October 8, 2020
Volume 24, Number 36
A story appeared on United Press International on October 1 about a rescue operation that took place in Amherst, New York earlier that day. Police were called to a resident’s home where a buck (a male deer) was found entangled in a hammock. The hammock, made of netting, proved too much for the buck.
An animal control officer, aided by a “deer rehabilitator” from Fuzzy Fawn Wildlife, worked carefully to free the buck from its trap. The story doesn’t say so, but it seems the buck was free to go once the netting was untangled. The need for rehabilitation for the buck wasn’t mentioned.
My first thought upon seeing this story: “What a nice way to be entangled!” I’ve only used a hammock a few times, but those were times of relaxation. Strung up between two sturdy shade trees, a hammock is a great way to spend a warm afternoon. I’d be tempted to say, “Don’t rescue me yet! Let me enjoy this ‘trap’ a little longer.”
Truthfully, there are some who need to be rescued from their hammocks (or recliners). Proverbs 6:9-11 gives this bit of wisdom: “How long will you slumber, O sluggard? When will you rise from your sleep? A little sleep, a little slumber, a little folding of the hands to sleep – so shall your poverty come on you like a prowler, and your need like an armed man.” There are several other statements in Proverbs about laziness.
My main concern, however, is not with sluggards; I doubt that there are many (or any) of those reading this. I’m more concerned with a state of spiritual lethargy. That is a far more common problem with even greater consequences than slothfulness.
This problem is illustrated by Peter, James, and John. It was the night Jesus would be arrested, and He knew what was ahead. As he left them to go pray alone He urged them to “Stay here and watch with Me” (Matthew 26:38). But they didn’t watch; when Jesus returned they were asleep. He then admonished them, “Watch and pray, lest you enter into temptation. The spirit indeed is willing, but the flesh is weak” (Matthew 26:41). Would they have shown more fortitude later that night if they had prayed?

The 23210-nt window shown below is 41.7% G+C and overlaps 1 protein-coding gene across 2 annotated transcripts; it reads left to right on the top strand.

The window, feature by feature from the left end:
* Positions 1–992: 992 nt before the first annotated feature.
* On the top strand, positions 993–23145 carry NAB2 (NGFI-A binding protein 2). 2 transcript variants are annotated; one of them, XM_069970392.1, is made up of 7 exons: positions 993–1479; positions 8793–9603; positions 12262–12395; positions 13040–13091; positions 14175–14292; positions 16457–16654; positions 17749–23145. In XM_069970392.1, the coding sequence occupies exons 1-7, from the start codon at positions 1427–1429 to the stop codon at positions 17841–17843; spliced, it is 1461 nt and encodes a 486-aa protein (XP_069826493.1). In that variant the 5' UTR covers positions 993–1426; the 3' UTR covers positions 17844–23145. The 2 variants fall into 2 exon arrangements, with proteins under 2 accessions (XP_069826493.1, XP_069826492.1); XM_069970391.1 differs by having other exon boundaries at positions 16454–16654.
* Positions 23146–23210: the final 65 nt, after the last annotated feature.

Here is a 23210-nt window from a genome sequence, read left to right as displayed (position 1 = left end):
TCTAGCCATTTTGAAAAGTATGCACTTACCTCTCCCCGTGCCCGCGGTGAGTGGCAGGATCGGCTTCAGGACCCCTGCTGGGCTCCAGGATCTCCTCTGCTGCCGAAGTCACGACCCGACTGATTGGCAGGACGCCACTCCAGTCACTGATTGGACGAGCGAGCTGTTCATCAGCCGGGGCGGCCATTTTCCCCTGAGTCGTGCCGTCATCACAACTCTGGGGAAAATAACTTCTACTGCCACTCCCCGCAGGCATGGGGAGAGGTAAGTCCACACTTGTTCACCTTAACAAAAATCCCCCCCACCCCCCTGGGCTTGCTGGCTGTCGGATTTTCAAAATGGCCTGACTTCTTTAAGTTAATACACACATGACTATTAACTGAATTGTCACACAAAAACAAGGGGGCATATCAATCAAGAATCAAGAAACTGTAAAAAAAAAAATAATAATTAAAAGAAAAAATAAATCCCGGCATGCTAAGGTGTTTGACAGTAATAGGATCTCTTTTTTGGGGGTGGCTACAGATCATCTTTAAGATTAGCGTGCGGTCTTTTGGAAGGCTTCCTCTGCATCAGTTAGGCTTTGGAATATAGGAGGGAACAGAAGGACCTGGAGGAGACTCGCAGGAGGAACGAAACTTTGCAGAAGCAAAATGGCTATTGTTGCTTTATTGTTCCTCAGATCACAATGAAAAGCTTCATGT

Years later the Lord used Peter to issue the same kind of admonition to you and me: “Be sober, be vigilant; because your adversary the devil walks about like a roaring lion,, seeking whom he may devour” (1 Peter 5:8). To be “vigilant” means to stay awake.
Colossians 4:2 has the same warning: “Continue earnestly in prayer, being vigilant in it with thanksgiving.” Have I become too cozy in this hammock called life, and forgotten to be attentive to things that matter? Lord, rescue me from my hammock!
Come to the light God offers! Study His word, the Bible. Worship Him in spirit and truth (John 4:24). Get in touch with us if you’d like to discuss these ideas further.
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Copyright, 2020, Timothy D. Hall. All scripture quotations, unless otherwise noted, are from the New King James Version (Copyright, 1990, Thomas Nelson, Inc.).
“LightGrams” is produced by the Central Church of Christ, 2722 Oakland Avenue, Johnson City, Tennessee, 37601, and is written by Tim Hall, minister. It is sent free of charge every Thursday to all who request it. To subscribe or to receive more information, write to “Tim@GraceMine.org” (our E-mail address), to the U.S. mail address above, or call (423) 282-1571.
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